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Seattle Kraken GM Ron Francis was at peace with his goaltending situation coming out of the expansion draft. 

In Chris Driedger, he had a promising 27-year-old netminder who really hit his stride in Florida, outperforming big-ticket Sergei Bobrovsky and putting up even better numbers than late-season rookie sensation Spencer Knight. Washington’s Vitek Vanecek, a 25-year-old stopper who saved the Capitals’ bacon when highly touted sophomore Ilya Samsonov struggled, had a similar success story. And Ottawa’s Joey Daccord provided Francis with another 25-year-old with raw potential.

But fate – and the salary cap – proved allies to Francis and the Kraken, opening the door for the summer’s biggest free-agent netminder to stroll into town and don that sweet new Seattle jersey. That was 29-year-old Philipp Grubauer.

Grubauer, of course, is coming off the best season of his NHL career, one that saw him finish third in Vezina Trophy voting while playing for the high-flying Colorado Avalanche. But the Avs had to re-sign captain Gabriel Landeskog and dole out a big-dollar contract to all-world defenseman Cale Makar, leaving the team without enough cap space for its No. 1 goalie.

After officially losing Grubauer to the Kraken, the Avs traded for Arizona goalie Darcy Kuemper. So, what did Francis like about Grubauer? “The fact he was available?” said the GM with a laugh. “We and a lot of teams didn’t think he was going to get there. It would be like Landeskog, (Colorado) pushing to the eleventh hour and then getting something done. We were comfortable where we were sitting with our goaltending, but when he became available, we decided to take a run at him, and fortunately, he was interested in us as well.”

Once it became apparent Grubauer was heading to market, several NHL teams expressed an interest, but the Kraken had the most intriguing pitch. “It’s such a cool experience building an organization from the ground up and being there from Day 1,” Francis said. “We have a good story to sell. The league said we had six weeks to get 10,000 season tickets, our fans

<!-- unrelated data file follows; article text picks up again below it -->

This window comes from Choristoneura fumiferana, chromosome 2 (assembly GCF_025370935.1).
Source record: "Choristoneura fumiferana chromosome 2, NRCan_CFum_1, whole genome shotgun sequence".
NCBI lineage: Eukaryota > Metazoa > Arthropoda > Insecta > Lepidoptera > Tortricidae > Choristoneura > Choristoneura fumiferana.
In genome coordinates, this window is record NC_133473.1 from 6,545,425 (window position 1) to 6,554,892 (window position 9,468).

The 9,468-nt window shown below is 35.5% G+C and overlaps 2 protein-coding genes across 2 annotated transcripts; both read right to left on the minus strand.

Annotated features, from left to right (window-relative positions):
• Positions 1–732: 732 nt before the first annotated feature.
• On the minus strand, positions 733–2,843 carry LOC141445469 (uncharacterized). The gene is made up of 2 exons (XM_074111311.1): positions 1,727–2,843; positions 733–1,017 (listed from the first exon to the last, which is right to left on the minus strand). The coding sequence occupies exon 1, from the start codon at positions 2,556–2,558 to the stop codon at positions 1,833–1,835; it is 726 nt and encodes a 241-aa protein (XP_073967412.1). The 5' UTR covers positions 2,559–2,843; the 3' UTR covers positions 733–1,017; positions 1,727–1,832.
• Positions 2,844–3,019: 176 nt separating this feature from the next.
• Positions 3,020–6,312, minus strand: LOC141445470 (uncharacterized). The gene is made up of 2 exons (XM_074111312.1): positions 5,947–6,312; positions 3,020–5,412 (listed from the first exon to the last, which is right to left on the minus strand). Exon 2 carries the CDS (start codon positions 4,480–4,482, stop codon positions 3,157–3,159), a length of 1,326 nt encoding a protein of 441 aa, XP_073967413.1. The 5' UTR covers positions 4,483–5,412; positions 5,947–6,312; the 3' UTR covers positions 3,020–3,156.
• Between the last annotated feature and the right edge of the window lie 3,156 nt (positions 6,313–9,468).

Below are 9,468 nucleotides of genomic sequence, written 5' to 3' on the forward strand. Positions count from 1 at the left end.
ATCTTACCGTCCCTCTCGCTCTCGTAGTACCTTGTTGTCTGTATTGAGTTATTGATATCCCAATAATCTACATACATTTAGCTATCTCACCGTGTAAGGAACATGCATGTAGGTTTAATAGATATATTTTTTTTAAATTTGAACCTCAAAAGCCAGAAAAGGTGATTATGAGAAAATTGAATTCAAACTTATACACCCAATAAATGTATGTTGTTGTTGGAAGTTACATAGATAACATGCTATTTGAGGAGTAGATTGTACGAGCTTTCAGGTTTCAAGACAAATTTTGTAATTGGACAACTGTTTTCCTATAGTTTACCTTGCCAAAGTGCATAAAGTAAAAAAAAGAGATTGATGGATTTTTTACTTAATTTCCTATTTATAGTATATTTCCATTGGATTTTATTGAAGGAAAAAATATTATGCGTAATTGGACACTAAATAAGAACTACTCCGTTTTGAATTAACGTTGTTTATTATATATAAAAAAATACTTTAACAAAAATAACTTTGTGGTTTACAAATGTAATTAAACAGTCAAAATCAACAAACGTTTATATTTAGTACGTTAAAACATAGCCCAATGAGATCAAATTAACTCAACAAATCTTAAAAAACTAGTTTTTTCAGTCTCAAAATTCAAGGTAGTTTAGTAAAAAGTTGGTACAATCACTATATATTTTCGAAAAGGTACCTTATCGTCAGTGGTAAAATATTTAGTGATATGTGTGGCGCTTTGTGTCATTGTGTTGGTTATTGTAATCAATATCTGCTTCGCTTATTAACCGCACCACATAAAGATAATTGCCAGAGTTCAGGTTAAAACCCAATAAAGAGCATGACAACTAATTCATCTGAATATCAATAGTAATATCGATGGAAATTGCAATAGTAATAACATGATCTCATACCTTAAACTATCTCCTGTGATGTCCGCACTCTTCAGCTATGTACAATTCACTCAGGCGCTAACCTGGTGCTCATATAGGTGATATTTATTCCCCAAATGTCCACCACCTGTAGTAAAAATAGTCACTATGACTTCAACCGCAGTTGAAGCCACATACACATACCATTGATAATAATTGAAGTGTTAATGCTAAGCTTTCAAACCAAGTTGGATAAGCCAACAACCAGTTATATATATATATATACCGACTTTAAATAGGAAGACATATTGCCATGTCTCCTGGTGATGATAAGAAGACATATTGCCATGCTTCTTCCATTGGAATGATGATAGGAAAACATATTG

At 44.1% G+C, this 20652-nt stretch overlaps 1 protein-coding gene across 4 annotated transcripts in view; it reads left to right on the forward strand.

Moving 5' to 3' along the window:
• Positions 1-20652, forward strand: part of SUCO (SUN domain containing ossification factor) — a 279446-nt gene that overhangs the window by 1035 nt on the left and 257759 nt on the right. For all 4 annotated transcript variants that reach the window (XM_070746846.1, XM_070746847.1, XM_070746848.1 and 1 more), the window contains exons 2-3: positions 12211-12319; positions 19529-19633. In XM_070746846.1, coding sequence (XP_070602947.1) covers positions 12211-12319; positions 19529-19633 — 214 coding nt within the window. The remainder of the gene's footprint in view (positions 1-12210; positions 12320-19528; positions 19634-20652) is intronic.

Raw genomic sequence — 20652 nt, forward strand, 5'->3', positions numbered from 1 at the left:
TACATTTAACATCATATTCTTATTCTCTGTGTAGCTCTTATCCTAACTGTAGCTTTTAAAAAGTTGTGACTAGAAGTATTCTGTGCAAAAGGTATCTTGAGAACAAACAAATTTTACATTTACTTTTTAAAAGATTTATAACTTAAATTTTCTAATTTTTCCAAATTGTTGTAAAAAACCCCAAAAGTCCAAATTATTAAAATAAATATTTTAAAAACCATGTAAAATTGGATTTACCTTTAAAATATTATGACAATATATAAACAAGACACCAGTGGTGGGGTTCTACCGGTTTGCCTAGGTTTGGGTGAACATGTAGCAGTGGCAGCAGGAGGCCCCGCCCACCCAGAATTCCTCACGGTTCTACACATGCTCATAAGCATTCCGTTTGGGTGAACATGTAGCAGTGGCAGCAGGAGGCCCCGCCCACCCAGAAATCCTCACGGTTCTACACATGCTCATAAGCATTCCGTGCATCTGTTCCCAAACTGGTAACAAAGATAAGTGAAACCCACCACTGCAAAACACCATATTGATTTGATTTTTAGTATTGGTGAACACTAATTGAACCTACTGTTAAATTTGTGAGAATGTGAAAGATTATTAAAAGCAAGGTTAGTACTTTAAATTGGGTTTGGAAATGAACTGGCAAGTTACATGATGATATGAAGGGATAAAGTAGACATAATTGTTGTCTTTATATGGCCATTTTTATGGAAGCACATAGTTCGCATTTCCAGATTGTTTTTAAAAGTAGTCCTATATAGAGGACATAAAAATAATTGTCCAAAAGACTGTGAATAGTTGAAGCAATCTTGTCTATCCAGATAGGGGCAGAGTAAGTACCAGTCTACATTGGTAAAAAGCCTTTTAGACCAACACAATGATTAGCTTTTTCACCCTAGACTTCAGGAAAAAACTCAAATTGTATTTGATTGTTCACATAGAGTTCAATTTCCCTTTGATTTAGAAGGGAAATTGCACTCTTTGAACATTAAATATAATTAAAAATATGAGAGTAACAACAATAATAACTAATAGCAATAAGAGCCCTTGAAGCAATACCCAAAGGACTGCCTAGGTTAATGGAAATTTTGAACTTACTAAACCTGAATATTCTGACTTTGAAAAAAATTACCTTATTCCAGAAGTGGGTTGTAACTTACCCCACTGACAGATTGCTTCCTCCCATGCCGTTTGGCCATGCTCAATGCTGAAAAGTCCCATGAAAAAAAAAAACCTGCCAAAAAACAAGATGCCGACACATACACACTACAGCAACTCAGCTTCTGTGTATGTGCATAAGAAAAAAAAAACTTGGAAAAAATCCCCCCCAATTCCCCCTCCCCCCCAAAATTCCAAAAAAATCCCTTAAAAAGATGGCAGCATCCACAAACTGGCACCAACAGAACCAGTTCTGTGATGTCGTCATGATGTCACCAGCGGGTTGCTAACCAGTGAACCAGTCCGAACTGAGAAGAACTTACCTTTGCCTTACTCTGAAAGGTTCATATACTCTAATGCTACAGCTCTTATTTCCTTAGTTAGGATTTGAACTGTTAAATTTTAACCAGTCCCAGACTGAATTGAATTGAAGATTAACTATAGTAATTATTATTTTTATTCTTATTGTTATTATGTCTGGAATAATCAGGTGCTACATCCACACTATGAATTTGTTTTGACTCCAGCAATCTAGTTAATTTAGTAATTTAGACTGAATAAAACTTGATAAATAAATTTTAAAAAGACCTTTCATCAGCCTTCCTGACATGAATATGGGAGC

accomplished it in 12 minutes. It’s the ownership group and the fact they’re providing the best facilities possible at Climate Pledge Arena and Kraken Community Iceplex (the team’s new practice facility). The city itself is gorgeous and there’s no state income tax, so there are a lot of positive things to sell in Seattle.”

For the netminder himself, there was both excitement and comfort in his new locale. “You can be part of something great here, to be part of history,” Grubauer said. “It’s a new organization, and I knew a lot of people who work here and were picked here, so that made the transition easier, too.”

It’s setting up to be a marvelous year for him. Grubauer is also the clear No. 1 goalie choice for his country’s Olympic squad in February. A proud German national, he grew up in Rosenheim, a Bavarian city near the Austrian border known for beer and Starbulls Rosenheim, the local team. “It’s one of the most traditional hockey towns in the south of Germany,” Grubauer said. “Everybody played soccer growing up, but I played hockey because of my hometown. I played there 14 years before I came to Canada.”

The OHL’s Belleville Bulls first brought Grubauer across the pond at 16 when they took him 25th overall in the 2008 CHL import draft. That year, he made his North American debut while also backstopping newly promoted Germany at the world juniors. A trade to the Windsor Spitfires in 2009-10 added Grubauer to a loaded squad featuring future NHLers Taylor Hall, Ryan Ellis, Cam Fowler and Adam Henrique, which led to an OHL title and a Memorial Cup. That summer, the Washington Capitals tabbed Grubauer in the fourth round of the NHL draft, and after one more season of junior (with the Kingston Frontenacs), it was time for Grubauer to join the pro ranks.